Most investment analysts and commentators hang on the words and deeds of the leading central banks. The prices of bonds depend on the decisions they make about interest rates. Bond prices usually fall when they hike and rise when they cut. Where a bond offers a fixed amount of interest each year to the owner the price someone else will pay for that bond will be lower when the interest rate on savings rises.
In recent years, the prices of shares have also been heavily influenced by how much extra money central banks are creating and spending on financial assets. We lived through a period of the US, Euro area and UK central banks expanding their balance sheets by buying up more and more bonds. Japan had been doing this for many years to recover from its large banking and property crash of the last century. Many of the funds and savers who sold bonds to the central banks then used the cash to buy shares or properties, boosting the capital values of these assets as the Central Banks boosted the price of the bonds. The Bank of Japan added to the purchases of shares by buying some share funds itself.
Keeping interest rates very low by buying up lots of bonds turned out to be inflationary when the leading western central banks did it for too long. They continued well into the recovery from the Covid-19 lockdowns. In Japan, inflation stayed lower, where the central bank kept its bond purchasing to similar levels to those prior to the lockdowns. Less of the money gets lent on to boost demand in an inflationary way in that society.
Inflation changed everything
Policy had to change at the Federal Reserve (Fed), European Central bank (ECB) and Bank of England to curb inflation. They went for a series of interest rate increases which drove down the price of bonds and last year hit shares as well. To reinforce the impact of their rate rises the central banks announced an end to bond buying and went on to announce they would not reinvest the money as bonds matured and they got the money back on some of their holdings. The Fed and the Bank of England decided to accelerate the process of shrinking their bond portfolios by selling some in the markets before they reached maturity.
The central banks paid for the bonds they bought by creating money. They say the bonds are financed by commercial bank deposits or reserves held at the central bank. It could work like this. A fund sold a bond to the central bank. It was credited with money in its commercial bank account for the sale. The bank receiving the cash was able to deposit more with the central bank.
In the glory days of this so-called quantitative easing, the central banks made good money out of it.
In this simple case, the central bank balance sheet was increased by the amount of the bond purchase, with the bond shown as an asset. The matching liability could be the deposit of the sale proceeds of the bond back at the central bank by the commercial bank of the bond seller who now held that cash for his client. In the glory days of this so-called quantitative easing, the central banks made good money out of it. With interest rates around zero they paid little or no interest to the commercial banks for their reserve deposits, whilst they got some interest on many of the bonds even at the very inflated prices they were paying. The central banks typically paid away the profits to their owners or kept some of it as a reserve.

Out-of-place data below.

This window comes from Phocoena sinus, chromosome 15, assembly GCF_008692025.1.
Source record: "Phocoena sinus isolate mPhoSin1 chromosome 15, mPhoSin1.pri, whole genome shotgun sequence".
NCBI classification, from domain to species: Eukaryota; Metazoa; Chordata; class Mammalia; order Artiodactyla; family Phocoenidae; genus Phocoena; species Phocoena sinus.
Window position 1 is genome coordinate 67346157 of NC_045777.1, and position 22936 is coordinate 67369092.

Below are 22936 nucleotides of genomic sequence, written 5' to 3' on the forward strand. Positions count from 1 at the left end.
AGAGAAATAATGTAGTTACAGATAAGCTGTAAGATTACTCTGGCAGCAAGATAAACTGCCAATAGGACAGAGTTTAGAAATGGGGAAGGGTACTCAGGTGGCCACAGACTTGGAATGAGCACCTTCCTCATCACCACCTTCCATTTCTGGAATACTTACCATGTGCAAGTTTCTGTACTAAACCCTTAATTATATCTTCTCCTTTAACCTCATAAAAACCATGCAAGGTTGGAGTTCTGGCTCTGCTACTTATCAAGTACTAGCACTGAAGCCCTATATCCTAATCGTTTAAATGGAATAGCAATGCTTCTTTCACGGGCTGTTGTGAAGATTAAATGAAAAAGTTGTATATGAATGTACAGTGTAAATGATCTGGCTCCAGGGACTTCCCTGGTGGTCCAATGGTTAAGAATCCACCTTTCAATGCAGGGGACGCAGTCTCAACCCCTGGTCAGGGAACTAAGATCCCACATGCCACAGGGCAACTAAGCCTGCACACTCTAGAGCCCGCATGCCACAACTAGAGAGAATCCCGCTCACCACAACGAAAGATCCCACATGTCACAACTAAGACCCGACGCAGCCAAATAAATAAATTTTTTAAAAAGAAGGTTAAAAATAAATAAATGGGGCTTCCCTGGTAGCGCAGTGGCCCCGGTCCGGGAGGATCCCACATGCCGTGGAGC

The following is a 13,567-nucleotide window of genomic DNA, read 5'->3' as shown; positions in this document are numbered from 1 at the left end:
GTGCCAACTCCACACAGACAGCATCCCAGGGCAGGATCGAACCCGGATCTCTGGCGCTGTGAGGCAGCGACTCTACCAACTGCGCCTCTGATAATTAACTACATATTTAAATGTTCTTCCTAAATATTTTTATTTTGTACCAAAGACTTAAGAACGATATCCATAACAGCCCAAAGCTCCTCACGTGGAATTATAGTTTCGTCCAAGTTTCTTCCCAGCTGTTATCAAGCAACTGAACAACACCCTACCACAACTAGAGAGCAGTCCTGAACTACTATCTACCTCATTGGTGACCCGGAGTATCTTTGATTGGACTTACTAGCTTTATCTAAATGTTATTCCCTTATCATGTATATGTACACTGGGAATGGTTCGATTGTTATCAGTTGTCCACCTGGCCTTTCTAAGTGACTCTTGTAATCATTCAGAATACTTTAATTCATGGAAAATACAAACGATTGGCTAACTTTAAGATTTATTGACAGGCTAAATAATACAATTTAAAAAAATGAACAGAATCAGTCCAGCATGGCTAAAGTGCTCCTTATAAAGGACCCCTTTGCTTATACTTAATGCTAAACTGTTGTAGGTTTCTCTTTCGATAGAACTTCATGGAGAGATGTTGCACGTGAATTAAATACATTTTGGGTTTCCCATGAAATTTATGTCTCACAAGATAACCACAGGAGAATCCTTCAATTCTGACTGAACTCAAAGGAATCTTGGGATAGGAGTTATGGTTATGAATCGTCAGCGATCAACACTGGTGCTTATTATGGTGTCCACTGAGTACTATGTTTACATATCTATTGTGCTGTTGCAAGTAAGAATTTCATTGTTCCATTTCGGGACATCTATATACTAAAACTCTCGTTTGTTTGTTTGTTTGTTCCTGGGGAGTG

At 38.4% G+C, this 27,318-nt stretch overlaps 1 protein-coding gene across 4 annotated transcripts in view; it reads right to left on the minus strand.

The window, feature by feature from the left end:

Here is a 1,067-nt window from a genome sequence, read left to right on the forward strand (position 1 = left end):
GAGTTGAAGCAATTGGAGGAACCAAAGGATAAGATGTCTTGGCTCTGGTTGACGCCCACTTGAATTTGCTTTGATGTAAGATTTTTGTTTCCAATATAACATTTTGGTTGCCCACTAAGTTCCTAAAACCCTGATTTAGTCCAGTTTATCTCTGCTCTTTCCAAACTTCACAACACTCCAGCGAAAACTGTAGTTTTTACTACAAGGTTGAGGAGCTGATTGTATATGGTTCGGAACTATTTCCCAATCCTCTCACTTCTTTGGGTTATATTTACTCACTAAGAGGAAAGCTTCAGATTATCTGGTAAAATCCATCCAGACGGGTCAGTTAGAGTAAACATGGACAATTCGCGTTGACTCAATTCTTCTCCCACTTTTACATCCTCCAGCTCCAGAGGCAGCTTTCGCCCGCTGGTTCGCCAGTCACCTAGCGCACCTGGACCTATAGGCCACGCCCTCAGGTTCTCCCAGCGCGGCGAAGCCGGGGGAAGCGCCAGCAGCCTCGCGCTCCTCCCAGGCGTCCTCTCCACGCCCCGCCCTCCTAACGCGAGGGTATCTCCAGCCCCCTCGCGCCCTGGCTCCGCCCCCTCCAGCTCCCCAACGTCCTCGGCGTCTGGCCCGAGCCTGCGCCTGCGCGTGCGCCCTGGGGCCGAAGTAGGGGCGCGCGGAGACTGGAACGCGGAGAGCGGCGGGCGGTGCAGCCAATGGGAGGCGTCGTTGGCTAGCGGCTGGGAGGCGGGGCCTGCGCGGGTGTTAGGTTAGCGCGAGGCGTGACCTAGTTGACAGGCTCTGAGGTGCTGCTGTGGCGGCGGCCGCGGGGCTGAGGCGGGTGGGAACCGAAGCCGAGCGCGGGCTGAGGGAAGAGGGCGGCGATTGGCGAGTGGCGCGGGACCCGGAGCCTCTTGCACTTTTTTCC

Once they stopped buying bonds and raised rates, they began to incur losses. The value of their bond holdings fell sharply to reflect the new higher interest rates. As bonds fell due for repayment the banks often realised a loss as in many cases they had paid more than the repayment value when they bought them. They incurred running losses, as they were paying the new bank rates they had established on the reserve deposits to the commercial banks. These now exceeded the income they were earning on the bonds. Where a central bank sells some of its bonds in the market it usually makes bigger losses as prices have fallen since their purchase. The issue arose over accounting for and paying for the losses.
The Fed said it would report the losses and put them on its balance sheet. It argues it is not a normal commercial company that has to keep assets on its balance sheet in excess of its obligations to carry on trading. A central bank can create money to pay its bills whatever its balance sheet says. The Bank of England negotiated a full indemnity from the Treasury, so it will receive pound for pound reimbursement of its losses leaving its balance sheet undamaged.
The issues surrounding the European Central Bank are more complex given its different ownership structure and relationship with the member states that sponsor it. You can read more in depth about that here.
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